American Studies •  American West •  Environment •  Western History •  Journalism and Literature

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978-0-8263-1580-9

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Aldo Leopold's Southwest


Edited by David E. Brown
Edited by Neil Carmony

First published in 1990 and now available only from University of New Mexico Press, this volume collects twenty-six of Aldo Leopold's little-known essays and articles published between 1915 and 1948. Leopold worked for the United States Forest Service in New Mexico and Arizona from 1909 to 1924. While employed as a forester in the Southwest, he developed his ecological ideas in articles written for newspapers, newsletters, magazines, and journals. Hitherto unavailable to the general public, these pieces show that Leopold was not born an ecologist. On a daily basis, the young forester grappled with concrete ecological problems and groped for practical solutions. He made mistakes and learned hard lessons from them. The sum of his experience is the ecological wisdom of his classic A Sand County Almanac, first published in 1949.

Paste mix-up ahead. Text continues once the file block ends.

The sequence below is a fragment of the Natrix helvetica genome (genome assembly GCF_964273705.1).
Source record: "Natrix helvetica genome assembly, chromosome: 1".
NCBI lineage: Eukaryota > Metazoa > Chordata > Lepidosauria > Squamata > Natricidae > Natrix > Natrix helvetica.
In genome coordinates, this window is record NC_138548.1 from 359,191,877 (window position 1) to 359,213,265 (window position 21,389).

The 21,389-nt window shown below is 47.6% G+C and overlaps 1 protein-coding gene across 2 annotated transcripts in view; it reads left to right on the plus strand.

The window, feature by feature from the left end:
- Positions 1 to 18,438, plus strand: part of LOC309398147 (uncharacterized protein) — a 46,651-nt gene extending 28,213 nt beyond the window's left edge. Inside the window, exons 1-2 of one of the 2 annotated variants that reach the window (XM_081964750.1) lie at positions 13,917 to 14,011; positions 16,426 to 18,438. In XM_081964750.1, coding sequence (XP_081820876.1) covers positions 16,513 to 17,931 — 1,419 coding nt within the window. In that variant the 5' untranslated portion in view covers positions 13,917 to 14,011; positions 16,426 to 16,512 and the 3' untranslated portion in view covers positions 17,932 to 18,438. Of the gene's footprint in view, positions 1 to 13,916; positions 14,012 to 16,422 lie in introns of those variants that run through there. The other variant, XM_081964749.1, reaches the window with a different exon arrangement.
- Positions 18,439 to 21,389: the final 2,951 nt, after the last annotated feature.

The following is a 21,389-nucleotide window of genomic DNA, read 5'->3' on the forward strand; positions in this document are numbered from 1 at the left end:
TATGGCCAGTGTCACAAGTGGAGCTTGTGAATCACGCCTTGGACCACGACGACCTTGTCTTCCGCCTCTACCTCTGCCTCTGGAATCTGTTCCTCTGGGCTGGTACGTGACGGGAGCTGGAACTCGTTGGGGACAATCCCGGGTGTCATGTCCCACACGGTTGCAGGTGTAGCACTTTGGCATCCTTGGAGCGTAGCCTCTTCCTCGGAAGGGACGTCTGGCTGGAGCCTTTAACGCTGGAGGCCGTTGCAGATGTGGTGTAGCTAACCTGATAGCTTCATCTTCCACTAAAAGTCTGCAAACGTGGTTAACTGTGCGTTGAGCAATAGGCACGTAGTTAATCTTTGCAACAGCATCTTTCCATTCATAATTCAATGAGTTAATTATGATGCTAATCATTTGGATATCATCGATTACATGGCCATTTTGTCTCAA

The volume editors have arranged this collection to show Leopold evolving from a naive forester to a mature professional and finally to a passionate environmental advocate. They follow each article with useful commentaries on its significance to the development of Leopold's philosophy.


ABOUT THE CONTRIBUTORS

David E. Brown is a research scientist affiliated with Arizona State University. His publications include The Grizzly in the Southwest, The Wolf in the Southwest, Arizona Game Birds, Arizona Wetlands and Waterfowl, and Borderland Jaguars.

Neil B. Carmony is a historian and writer in Tucson, Arizona.

ACCLAIM

"This book ought to be a prerequisite for all those interested in the conservation movement."

--

High Country News




5.5 x 8.25 in. 260 pages 28 halftones, 2 tables